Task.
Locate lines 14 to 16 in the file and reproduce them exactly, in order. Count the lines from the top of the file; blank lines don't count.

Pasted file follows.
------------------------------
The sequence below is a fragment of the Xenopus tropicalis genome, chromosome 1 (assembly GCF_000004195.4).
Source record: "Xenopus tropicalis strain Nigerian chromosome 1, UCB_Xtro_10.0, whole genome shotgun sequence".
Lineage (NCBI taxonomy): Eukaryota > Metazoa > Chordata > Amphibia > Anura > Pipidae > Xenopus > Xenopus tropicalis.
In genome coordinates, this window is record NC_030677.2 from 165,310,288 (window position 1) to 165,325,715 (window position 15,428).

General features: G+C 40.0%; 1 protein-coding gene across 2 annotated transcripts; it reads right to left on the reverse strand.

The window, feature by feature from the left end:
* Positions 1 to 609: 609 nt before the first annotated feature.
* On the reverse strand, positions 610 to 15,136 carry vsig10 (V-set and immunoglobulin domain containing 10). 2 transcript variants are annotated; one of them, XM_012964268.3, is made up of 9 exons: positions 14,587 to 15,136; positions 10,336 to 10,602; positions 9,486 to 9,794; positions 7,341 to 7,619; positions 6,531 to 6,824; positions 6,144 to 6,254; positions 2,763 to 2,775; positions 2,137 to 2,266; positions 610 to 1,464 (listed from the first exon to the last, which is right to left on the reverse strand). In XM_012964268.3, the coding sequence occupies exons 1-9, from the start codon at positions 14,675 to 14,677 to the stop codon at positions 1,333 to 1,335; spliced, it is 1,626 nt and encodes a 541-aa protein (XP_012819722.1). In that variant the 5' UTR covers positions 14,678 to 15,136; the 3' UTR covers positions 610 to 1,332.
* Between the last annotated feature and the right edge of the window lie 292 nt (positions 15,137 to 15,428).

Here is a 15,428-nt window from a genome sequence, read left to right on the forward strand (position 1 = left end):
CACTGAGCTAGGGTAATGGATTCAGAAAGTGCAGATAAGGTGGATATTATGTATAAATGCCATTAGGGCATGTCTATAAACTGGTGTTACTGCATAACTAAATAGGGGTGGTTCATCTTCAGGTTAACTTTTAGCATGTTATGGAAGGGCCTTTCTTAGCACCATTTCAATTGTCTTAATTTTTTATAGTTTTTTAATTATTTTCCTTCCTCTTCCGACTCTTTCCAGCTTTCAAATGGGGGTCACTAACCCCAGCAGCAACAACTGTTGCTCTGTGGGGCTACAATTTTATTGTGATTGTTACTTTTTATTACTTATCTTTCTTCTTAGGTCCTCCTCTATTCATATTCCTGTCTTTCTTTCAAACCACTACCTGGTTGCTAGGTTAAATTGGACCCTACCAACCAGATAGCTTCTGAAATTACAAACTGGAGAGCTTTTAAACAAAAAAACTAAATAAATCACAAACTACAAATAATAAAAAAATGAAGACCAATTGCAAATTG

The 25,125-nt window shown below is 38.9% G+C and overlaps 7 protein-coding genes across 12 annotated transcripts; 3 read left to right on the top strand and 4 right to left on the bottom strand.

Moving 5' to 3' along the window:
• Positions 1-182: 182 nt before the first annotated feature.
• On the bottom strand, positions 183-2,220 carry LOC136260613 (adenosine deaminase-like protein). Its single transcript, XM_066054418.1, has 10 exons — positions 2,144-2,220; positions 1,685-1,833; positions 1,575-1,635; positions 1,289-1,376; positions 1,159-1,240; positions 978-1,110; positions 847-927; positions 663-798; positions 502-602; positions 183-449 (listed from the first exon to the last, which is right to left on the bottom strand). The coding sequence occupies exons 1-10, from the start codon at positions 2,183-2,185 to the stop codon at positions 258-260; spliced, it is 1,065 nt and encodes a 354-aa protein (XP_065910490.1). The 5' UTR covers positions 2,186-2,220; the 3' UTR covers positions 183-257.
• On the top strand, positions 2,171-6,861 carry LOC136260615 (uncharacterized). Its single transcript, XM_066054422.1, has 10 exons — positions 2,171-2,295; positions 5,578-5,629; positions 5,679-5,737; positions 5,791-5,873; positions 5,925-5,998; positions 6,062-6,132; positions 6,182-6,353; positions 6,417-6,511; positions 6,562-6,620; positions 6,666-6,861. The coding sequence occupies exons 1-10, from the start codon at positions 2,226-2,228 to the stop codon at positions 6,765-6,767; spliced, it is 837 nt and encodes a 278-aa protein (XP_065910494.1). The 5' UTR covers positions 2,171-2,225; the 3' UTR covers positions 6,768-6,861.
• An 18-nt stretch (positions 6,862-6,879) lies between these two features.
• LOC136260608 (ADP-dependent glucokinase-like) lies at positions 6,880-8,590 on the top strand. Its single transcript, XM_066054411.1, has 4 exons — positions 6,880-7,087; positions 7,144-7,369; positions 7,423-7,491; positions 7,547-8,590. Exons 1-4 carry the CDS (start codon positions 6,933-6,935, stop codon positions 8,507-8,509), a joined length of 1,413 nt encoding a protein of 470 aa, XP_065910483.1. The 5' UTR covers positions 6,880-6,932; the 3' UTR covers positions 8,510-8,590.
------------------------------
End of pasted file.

• Positions 1-182: 182 nt before the first annotated feature.
• On the bottom strand, positions 183-2,220 carry LOC136260613 (adenosine deaminase-like protein). Its single transcript, XM_066054418.1, has 10 exons — positions 2,144-2,220; positions 1,685-1,833; positions 1,575-1,635; positions 1,289-1,376; positions 1,159-1,240; positions 978-1,110; positions 847-927; positions 663-798; positions 502-602; positions 183-449 (listed from the first exon to the last, which is right to left on the bottom strand). The coding sequence occupies exons 1-10, from the start codon at positions 2,183-2,185 to the stop codon at positions 258-260; spliced, it is 1,065 nt and encodes a 354-aa protein (XP_065910490.1). The 5' UTR covers positions 2,186-2,220; the 3' UTR covers positions 183-257.
• On the top strand, positions 2,171-6,861 carry LOC136260615 (uncharacterized). Its single transcript, XM_066054422.1, has 10 exons — positions 2,171-2,295; positions 5,578-5,629; positions 5,679-5,737; positions 5,791-5,873; positions 5,925-5,998; positions 6,062-6,132; positions 6,182-6,353; positions 6,417-6,511; positions 6,562-6,620; positions 6,666-6,861. The coding sequence occupies exons 1-10, from the start codon at positions 2,226-2,228 to the stop codon at positions 6,765-6,767; spliced, it is 837 nt and encodes a 278-aa protein (XP_065910494.1). The 5' UTR covers positions 2,171-2,225; the 3' UTR covers positions 6,768-6,861.